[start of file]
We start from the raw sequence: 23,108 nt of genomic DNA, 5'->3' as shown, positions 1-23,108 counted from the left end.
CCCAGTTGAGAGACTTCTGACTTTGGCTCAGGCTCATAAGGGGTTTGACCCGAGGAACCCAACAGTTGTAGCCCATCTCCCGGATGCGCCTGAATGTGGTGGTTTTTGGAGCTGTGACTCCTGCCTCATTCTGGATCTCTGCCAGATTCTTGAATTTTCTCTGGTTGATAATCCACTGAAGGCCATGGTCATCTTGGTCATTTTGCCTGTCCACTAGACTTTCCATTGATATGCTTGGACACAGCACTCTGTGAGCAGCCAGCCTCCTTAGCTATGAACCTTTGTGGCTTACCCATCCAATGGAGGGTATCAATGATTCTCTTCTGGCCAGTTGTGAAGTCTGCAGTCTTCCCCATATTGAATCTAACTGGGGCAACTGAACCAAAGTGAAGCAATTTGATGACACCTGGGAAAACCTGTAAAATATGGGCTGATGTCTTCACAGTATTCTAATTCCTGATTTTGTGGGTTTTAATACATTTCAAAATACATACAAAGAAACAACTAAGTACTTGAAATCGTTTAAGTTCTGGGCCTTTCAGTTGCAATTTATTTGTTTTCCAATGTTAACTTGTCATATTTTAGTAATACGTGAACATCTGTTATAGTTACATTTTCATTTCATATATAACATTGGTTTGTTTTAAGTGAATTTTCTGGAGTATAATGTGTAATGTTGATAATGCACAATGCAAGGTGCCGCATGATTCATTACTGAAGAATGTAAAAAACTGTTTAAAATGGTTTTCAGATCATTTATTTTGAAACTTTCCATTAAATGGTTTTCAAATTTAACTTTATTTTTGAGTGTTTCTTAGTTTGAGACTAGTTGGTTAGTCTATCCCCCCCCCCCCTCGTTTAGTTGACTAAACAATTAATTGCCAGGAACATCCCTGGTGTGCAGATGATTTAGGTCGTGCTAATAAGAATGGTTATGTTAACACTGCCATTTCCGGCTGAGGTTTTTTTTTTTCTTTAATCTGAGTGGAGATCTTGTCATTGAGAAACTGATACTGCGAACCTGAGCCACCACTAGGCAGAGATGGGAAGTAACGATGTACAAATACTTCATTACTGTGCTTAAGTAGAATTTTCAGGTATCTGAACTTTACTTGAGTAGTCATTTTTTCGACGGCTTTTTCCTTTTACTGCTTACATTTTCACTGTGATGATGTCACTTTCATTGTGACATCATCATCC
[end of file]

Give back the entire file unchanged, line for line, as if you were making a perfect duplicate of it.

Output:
We start from the raw sequence: 23,108 nt of genomic DNA, 5'->3' as shown, positions 1-23,108 counted from the left end.
CCCAGTTGAGAGACTTCTGACTTTGGCTCAGGCTCATAAGGGGTTTGACCCGAGGAACCCAACAGTTGTAGCCCATCTCCCGGATGCGCCTGAATGTGGTGGTTTTTGGAGCTGTGACTCCTGCCTCATTCTGGATCTCTGCCAGATTCTTGAATTTTCTCTGGTTGATAATCCACTGAAGGCCATGGTCATCTTGGTCATTTTGCCTGTCCACTAGACTTTCCATTGATATGCTTGGACACAGCACTCTGTGAGCAGCCAGCCTCCTTAGCTATGAACCTTTGTGGCTTACCCATCCAATGGAGGGTATCAATGATTCTCTTCTGGCCAGTTGTGAAGTCTGCAGTCTTCCCCATATTGAATCTAACTGGGGCAACTGAACCAAAGTGAAGCAATTTGATGACACCTGGGAAAACCTGTAAAATATGGGCTGATGTCTTCACAGTATTCTAATTCCTGATTTTGTGGGTTTTAATACATTTCAAAATACATACAAAGAAACAACTAAGTACTTGAAATCGTTTAAGTTCTGGGCCTTTCAGTTGCAATTTATTTGTTTTCCAATGTTAACTTGTCATATTTTAGTAATACGTGAACATCTGTTATAGTTACATTTTCATTTCATATATAACATTGGTTTGTTTTAAGTGAATTTTCTGGAGTATAATGTGTAATGTTGATAATGCACAATGCAAGGTGCCGCATGATTCATTACTGAAGAATGTAAAAAACTGTTTAAAATGGTTTTCAGATCATTTATTTTGAAACTTTCCATTAAATGGTTTTCAAATTTAACTTTATTTTTGAGTGTTTCTTAGTTTGAGACTAGTTGGTTAGTCTATCCCCCCCCCCCCTCGTTTAGTTGACTAAACAATTAATTGCCAGGAACATCCCTGGTGTGCAGATGATTTAGGTCGTGCTAATAAGAATGGTTATGTTAACACTGCCATTTCCGGCTGAGGTTTTTTTTTTTCTTTAATCTGAGTGGAGATCTTGTCATTGAGAAACTGATACTGCGAACCTGAGCCACCACTAGGCAGAGATGGGAAGTAACGATGTACAAATACTTCATTACTGTGCTTAAGTAGAATTTTCAGGTATCTGAACTTTACTTGAGTAGTCATTTTTTCGACGGCTTTTTCCTTTTACTGCTTACATTTTCACTGTGATGATGTCACTTTCATTGTGACATCATCATCC